This is in response to my good friend John Ryland. Enough people are fooled by the argument that copyright is essential for most artists to make their living. A tiny tiny number of people making a living through copyright; the people who make money are the institutions and corporations who manipulate it. Most artists if they are lucky get a fee for their work; they live by day jobs.
I wish I had time to review the years of the Renaissance and early 18th century leading up to the first effective copyright laws: until then the controllers were the people who controlled gov'ts, again large institutions. In the 19th century famously a few novelists made a lot of money through Mudie's which itself made the use of copyright by its control of the market and distribution. That broke down in the 1890s. Copyright at the same time skewed ideas of originality so that only those who wrote down a story first were seen as creative; it created a fetish which (like tenure, which is basically a closed union shop) people then used to their advantage and hinder scholarship and many many other artistic activities (turning translation into a travesty, making films misunderstood but the movies again have plenty of money to overcome this).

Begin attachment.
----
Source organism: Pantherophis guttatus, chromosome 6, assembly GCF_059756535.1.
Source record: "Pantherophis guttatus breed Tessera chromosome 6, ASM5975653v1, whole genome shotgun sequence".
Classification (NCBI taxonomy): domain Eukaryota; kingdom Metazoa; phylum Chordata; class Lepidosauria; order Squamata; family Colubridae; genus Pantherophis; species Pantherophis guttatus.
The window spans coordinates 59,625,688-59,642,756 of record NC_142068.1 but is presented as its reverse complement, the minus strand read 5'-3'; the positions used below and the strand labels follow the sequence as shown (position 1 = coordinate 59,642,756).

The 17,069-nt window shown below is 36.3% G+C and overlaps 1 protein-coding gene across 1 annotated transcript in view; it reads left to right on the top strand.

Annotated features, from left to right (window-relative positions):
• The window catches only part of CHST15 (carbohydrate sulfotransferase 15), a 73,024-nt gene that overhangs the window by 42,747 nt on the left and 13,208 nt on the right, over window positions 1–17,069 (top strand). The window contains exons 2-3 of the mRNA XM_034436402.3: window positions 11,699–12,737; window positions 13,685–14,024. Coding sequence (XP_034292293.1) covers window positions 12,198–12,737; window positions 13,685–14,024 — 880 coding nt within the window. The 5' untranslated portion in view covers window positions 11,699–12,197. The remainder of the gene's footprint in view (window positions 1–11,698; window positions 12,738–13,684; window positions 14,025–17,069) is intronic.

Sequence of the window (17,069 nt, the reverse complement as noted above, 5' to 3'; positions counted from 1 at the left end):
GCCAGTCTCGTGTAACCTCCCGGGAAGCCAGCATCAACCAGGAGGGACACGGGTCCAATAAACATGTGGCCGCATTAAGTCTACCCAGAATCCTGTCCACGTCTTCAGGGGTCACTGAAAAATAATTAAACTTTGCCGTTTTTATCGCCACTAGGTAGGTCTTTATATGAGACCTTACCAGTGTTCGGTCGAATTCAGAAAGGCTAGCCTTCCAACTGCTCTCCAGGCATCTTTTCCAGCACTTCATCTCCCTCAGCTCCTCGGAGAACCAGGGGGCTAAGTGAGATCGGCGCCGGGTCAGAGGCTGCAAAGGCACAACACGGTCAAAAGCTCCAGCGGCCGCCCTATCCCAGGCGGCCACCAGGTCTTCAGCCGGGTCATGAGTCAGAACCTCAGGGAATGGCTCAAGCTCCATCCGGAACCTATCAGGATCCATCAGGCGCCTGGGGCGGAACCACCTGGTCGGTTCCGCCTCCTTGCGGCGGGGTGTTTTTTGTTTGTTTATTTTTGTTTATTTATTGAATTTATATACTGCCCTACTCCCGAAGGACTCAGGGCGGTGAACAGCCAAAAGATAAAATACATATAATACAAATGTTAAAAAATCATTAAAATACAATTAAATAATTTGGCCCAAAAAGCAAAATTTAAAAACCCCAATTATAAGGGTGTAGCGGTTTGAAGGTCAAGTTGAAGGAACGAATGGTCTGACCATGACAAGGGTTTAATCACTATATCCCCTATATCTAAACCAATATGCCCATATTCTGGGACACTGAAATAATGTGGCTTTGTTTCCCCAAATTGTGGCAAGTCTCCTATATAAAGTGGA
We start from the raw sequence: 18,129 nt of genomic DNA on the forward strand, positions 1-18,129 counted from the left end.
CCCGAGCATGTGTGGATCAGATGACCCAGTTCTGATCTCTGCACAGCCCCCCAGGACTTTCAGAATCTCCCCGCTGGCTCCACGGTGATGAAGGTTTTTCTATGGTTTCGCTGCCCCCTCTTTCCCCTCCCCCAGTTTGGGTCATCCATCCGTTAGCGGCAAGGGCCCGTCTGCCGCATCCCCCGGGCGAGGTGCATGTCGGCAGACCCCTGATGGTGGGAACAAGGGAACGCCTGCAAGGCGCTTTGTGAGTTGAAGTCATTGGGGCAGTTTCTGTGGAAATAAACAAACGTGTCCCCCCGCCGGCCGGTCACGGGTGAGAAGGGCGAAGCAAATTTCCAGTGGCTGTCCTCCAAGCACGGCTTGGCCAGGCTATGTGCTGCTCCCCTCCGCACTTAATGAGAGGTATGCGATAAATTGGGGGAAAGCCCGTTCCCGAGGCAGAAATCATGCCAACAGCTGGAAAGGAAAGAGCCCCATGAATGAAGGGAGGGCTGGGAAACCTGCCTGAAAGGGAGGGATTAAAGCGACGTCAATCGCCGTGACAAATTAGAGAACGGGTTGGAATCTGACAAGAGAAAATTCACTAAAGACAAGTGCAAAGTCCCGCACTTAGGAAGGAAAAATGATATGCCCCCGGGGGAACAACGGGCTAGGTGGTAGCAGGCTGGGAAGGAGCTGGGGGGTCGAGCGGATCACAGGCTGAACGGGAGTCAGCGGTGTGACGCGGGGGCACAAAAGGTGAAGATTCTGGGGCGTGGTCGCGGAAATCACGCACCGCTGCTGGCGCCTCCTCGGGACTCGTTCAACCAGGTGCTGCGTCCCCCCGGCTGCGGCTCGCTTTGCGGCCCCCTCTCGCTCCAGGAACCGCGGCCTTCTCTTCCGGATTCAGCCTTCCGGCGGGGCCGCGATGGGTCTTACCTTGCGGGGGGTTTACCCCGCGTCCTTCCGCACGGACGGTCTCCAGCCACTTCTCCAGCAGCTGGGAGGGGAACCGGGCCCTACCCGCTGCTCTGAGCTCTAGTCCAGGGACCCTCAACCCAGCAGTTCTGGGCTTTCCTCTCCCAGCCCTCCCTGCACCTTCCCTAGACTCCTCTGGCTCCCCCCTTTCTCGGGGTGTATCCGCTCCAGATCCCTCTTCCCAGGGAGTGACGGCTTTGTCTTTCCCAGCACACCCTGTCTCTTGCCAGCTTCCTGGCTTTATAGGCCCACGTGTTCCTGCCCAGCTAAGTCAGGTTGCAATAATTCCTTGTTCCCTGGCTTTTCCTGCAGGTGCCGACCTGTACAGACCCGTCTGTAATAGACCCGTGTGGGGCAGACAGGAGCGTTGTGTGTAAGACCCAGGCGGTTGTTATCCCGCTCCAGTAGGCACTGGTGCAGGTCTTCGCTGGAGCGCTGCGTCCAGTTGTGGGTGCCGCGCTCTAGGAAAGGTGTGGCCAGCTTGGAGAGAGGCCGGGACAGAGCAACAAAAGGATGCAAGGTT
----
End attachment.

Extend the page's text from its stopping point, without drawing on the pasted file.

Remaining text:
Wikipediea has declared yesterday's blackout a success. But I want to reply here on this